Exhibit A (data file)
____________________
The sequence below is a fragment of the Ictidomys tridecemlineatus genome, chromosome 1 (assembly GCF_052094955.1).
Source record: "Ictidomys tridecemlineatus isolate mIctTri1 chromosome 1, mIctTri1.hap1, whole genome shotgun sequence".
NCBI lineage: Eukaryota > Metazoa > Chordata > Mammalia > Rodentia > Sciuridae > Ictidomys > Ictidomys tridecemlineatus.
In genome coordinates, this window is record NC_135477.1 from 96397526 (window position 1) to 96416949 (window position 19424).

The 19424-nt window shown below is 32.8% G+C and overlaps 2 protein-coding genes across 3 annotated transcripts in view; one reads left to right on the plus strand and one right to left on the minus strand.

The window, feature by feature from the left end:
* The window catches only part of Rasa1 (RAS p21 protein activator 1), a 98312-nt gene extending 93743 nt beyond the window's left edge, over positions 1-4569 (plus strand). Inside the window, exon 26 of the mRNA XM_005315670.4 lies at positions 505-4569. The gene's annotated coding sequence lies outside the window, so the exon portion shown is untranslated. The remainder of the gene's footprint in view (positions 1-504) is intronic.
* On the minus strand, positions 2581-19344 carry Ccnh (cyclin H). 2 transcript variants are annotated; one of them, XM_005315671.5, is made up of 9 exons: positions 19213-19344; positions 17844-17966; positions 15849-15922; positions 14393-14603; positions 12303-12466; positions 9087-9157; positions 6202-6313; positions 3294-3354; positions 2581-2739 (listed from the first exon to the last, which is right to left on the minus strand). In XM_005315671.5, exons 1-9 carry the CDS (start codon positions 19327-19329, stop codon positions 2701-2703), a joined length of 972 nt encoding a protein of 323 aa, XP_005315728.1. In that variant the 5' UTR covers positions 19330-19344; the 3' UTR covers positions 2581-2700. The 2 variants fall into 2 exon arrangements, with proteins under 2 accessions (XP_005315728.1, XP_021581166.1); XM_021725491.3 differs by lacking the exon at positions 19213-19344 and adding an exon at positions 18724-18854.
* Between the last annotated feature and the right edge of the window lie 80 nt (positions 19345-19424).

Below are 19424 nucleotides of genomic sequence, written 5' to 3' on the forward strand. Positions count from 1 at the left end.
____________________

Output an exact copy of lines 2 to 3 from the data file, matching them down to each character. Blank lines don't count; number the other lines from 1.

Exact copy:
Source record: "Ictidomys tridecemlineatus isolate mIctTri1 chromosome 1, mIctTri1.hap1, whole genome shotgun sequence".
NCBI lineage: Eukaryota > Metazoa > Chordata > Mammalia > Rodentia > Sciuridae > Ictidomys > Ictidomys tridecemlineatus.